Tiny pores at a cell's entryway act as miniature bouncers, letting in some electrically charged atoms--ions--but blocking others. Operating as exquisitely sensitive filters, these "ion channels" play a critical role in biological functions such as muscle contraction and the firing of brain cells.

To rapidly transport the right ions through the cell membrane, the tiny channels rely on a complex interplay between the ions and surrounding molecules,...

Im Focus: Towards data storage at the single molecule level

The miniaturization of the current technology of storage media is hindered by fundamental limits of quantum mechanics. A new approach consists in using so-called spin-crossover molecules as the smallest possible storage unit. Similar to normal hard drives, these special molecules can save information via their magnetic state. A research team from Kiel University has now managed to successfully place a new class of spin-crossover molecules onto a surface and to improve the molecule’s storage capacity. The storage density of conventional hard drives could therefore theoretically be increased by more than one hundred fold. The study has been published in the scientific journal Nano Letters.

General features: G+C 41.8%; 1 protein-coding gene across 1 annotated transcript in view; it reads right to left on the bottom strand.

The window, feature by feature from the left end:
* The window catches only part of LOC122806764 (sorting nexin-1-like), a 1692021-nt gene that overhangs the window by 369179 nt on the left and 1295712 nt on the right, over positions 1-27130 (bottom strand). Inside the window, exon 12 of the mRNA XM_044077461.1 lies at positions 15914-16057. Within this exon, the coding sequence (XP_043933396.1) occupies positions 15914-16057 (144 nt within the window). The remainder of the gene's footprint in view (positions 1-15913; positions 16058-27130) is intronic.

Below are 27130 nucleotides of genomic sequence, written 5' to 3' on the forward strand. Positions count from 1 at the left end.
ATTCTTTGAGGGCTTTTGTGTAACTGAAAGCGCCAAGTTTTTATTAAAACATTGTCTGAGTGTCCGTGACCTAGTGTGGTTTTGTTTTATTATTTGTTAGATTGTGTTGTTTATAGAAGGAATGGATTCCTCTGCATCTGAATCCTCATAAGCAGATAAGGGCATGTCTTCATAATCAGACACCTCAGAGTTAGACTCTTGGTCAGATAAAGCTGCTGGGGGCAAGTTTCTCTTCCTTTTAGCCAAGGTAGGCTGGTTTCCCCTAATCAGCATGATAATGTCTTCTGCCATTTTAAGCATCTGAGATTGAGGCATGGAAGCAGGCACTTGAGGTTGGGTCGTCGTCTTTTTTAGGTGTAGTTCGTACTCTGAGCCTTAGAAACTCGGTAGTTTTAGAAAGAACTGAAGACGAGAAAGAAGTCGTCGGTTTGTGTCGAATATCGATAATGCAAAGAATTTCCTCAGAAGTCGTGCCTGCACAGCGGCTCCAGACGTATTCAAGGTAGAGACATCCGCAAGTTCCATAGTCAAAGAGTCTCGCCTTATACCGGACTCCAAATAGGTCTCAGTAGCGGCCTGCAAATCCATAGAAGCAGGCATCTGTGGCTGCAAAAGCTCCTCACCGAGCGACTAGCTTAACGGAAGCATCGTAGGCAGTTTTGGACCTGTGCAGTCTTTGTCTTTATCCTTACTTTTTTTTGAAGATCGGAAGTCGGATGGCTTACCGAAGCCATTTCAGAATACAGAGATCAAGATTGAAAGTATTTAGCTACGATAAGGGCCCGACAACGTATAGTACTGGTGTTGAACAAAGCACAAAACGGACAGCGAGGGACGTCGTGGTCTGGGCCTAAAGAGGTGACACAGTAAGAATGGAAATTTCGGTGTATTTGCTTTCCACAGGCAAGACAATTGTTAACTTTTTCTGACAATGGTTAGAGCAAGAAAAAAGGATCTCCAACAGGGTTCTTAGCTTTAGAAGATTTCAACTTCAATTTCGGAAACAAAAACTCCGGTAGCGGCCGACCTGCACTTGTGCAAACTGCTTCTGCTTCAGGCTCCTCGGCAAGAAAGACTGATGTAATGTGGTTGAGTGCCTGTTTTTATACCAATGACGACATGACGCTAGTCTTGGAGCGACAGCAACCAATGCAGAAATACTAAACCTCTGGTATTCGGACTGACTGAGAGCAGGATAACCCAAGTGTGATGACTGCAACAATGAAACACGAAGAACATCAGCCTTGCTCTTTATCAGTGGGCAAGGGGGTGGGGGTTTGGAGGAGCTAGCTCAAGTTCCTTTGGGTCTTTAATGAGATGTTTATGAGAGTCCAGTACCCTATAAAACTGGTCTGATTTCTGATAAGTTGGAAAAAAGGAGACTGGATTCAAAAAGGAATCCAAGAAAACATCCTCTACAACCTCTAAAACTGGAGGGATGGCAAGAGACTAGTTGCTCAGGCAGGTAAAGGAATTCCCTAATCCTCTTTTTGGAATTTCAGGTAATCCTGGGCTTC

Over the past few years, the building blocks of storage media have gotten ever smaller. But further miniaturization of the current technology is hindered by...

Im Focus: Successful Mechanical Testing of Nanowires

With innovative experiments, researchers at the Helmholtz-Zentrums Geesthacht and the Technical University Hamburg unravel why tiny metallic structures are extremely strong

Light-weight and simultaneously strong – porous metallic nanomaterials promise interesting applications as, for instance, for future aeroplanes with enhanced...

All Focus news of the innovation-report >>>

Anzeige

Anzeige

Event News

See, understand and experience the work of the future

11.12.2017 | Event News

Innovative strategies to tackle parasitic worms

08.12.2017 | Event News

AKL’18: The opportunities and challenges of digitalization in the laser industry

07.12.2017 | Event News

 
Latest News

A whole-body approach to understanding chemosensory cells

13.12.2017 | Health and Medicine

Water without windows: Capturing water vapor inside an electron microscope

13.12.2017 | Physics and Astronomy

Cellular Self-Digestion Process Triggers Autoimmune Disease

13.12.2017 | Life Sciences

VideoLinks
B2B-VideoLinks
More VideoLinks >>>